December 21, 2004
The case for risk

The reason this site exists is because of a man named Scott Jennings, sometimes known as Lum the Mad. Lum ran a 'rant site' back in late 90s about the state of Ultima Online (UO), the dominant MMORPG. This was before we called them weblogs and just called them 'web sites'.

Lum's commentary was funny and insightful. I started my site in an attempt to make my views on gaming known in a similar way. I actually met him in person at E3 one year and we chatted a while. A nice guy offline as well.

Well, Lum's current site is called Broken Toys and he's getting back into the groove of posting. One of his recent posts is about the role of grief playing in games. Go read it, I'll wait...

Well, as much as I respect Lum, I think he's wrong on this. He tells the truth about what UO was like 'back in the day' and it was a harsh place. When they created the harshest persistent world ever, Siege Perilous, we went there and we loved it. So did Lum, and he loved it too.

I thought alot about this kinda stuff when I played Ultima Online (four years). We called grief players "PKs" (Player Killers) and those that fought them were "antis" (anti-PK). Back in 2002 I wrote the following (slightly edited to make it more understandable to the non-UO player):

The case for risk.

I have fought against PKs since the beginning of my UO playing well over 4 years ago. My anti credentials are impeccable. I helped lead an anti-PK guild on my first shard and even moved to Siege Perilous, the 'PK shard', and worked as an anti-PK there. I have never PKed or even had a red character. My nightly gameplay involved hunting down the accursed scum and helping them enjoy a nice dirt nap. Be clear, I have no great love for PKs.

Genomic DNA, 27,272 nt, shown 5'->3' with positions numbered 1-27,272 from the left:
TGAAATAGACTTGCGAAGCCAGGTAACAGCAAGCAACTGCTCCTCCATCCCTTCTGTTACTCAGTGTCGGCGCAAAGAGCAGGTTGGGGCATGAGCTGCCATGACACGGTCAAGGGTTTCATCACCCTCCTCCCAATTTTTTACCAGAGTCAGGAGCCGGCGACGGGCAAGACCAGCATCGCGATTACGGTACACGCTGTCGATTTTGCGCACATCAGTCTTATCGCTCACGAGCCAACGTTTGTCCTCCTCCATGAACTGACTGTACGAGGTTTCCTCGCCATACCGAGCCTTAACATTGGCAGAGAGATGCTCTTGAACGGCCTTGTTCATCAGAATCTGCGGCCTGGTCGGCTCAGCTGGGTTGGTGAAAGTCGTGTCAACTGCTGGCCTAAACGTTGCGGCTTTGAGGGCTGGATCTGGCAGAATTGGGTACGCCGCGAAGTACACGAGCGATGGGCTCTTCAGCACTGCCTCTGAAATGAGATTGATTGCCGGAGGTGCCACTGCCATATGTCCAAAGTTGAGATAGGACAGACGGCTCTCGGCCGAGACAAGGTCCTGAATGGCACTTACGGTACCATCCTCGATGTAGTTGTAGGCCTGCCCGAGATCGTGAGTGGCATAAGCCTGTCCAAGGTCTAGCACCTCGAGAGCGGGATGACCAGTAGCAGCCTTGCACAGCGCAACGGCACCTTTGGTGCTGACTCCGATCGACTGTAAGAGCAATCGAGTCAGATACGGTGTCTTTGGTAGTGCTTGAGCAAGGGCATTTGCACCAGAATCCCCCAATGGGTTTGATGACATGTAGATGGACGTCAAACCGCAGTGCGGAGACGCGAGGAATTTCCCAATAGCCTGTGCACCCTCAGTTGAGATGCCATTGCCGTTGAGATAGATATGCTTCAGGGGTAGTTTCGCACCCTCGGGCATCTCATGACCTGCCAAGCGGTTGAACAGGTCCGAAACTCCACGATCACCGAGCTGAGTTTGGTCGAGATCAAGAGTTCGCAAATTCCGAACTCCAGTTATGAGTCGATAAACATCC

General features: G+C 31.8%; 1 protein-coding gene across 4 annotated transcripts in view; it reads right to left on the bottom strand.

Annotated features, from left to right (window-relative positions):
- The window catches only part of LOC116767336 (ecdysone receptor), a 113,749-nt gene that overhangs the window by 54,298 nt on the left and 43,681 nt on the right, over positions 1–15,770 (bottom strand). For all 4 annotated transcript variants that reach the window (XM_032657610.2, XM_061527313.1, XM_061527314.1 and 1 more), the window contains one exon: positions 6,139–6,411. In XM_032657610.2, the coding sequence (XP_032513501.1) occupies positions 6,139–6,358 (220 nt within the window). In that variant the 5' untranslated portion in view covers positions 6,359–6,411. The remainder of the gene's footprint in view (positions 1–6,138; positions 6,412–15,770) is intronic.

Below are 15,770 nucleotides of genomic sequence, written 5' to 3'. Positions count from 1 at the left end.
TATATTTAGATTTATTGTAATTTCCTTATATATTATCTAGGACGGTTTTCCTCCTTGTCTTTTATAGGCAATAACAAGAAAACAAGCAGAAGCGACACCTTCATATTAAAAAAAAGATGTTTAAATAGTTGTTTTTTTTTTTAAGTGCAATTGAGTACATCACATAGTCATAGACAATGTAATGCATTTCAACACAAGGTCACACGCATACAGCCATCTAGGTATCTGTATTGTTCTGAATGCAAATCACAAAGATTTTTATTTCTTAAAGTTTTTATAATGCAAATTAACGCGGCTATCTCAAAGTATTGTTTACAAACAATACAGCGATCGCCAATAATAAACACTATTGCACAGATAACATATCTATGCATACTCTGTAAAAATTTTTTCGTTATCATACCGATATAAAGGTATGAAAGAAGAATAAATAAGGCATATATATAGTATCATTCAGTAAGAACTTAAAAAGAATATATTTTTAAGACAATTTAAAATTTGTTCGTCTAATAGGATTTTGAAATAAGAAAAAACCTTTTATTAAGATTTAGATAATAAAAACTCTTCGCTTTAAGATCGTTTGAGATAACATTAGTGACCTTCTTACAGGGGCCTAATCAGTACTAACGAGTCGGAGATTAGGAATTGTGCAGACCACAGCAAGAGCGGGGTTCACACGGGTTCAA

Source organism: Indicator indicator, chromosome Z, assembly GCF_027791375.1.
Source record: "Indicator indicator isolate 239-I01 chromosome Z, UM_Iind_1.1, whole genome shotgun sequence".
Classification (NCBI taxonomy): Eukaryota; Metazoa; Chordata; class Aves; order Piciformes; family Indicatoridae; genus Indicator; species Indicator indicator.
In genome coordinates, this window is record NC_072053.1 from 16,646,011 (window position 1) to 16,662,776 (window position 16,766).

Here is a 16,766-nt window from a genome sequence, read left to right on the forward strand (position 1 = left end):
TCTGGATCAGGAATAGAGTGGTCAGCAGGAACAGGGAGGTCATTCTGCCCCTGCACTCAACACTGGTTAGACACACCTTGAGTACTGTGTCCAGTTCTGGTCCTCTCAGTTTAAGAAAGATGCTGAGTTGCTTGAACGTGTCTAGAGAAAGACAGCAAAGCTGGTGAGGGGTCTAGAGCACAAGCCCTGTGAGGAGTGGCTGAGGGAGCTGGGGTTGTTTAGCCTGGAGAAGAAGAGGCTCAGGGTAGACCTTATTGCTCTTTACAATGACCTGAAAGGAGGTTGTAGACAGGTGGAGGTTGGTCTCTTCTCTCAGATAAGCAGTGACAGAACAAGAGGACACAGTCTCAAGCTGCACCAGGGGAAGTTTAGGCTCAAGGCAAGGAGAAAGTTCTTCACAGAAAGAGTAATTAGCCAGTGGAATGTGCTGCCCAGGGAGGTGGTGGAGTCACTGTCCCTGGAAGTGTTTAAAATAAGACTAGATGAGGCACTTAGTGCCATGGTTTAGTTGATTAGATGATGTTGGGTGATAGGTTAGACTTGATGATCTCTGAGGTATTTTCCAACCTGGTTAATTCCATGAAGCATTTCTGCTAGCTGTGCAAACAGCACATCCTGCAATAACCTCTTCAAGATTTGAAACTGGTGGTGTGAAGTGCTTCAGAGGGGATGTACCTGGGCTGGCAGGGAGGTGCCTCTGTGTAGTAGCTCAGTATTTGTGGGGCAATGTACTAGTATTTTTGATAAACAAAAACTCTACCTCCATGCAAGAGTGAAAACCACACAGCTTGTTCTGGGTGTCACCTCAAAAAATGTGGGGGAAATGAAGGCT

Regardless of my chosen playstyle, PKs are good for Ultima Online. How can an anti be advocating PKs remain in Ultima? The answer is really quite simple.

Without villains, there can be no heroes.

While fighting AI NPC monsters can be enjoyable, it cannot compare to fighting another person. Getting revenge on a PK that killed your guildmate is far greater satisfaction than killing a hundred blood elementals. Many enjoy fighting NPCs, but many find it tedious and predictable. Gaining paper doll titles for slaying endless hordes of monsters may appeal to some, but some require more from UO to enjoy it.

OSI's attempt's to replace PKing with guild war and factions are admirable, but still do not give players the real chance to be the good guy, the hero, or the force of good. Guild and faction wars allows players to engage in PvP combat, but to what end? These are simply substitutes for the real battle between good and evil. What greater evil is there than those that pray on the innocent? What greater good is there than those that protect other from evil?

Allow players to still be heroes. Allow players to still PLAY A ROLE, that they cannot play in real life. Allow players to do more than push the virtual lever of predictable response.

Keep surprise in UO. Keep risk in UO. Keep PKs in UO. Most of all, keep heroes in UO.

-Glendor

Since I wrote that, I've played Everquest, Asheron's Call, Shadowbane, Dark Age of Camelot, and currently World of Warcraft. They all lack the same thing, a chance to be a hero. The chance to put things at risk in the game.

The PvP servers allow player combat, but to what end? Capture territory and gain character improvement? Better access to "mobile bags of improvement"?

For all the pain of Ultima Online and it's allowances for griefing, it was a fleeting moment when the game mattered more than for bragging rights on the message boards.

Lum's right. Your gear was at risk. Your home was at risk. Camp a spot too long to farm monsters, the PKs would arrive. Your choices were simple, flee or fight. Confront the bad people or let them run amuck. NOTHING like this has existed since.

People like to look back and blame the game for the fact that they couldn't handle the true reality of a virtual world. They are wrong to blame the game.

Fucking Everquest and the rare pretty boy armor that took days to acquire and was never at risk once you had it became the norm. No drop & soulbound, all invented to deal with the fact that there is absolutely no real risk in any game since Ultima Online. Ebay sales of virtual gear that you couldn't lose became an issue because the risk in games was removed.

Alas, the day of risk is over. All of the MMORPG worlds are carebear worlds now. Many are happy over this, but something has been lost that was good.

Posted by michael at December 21, 2004 09:11 PM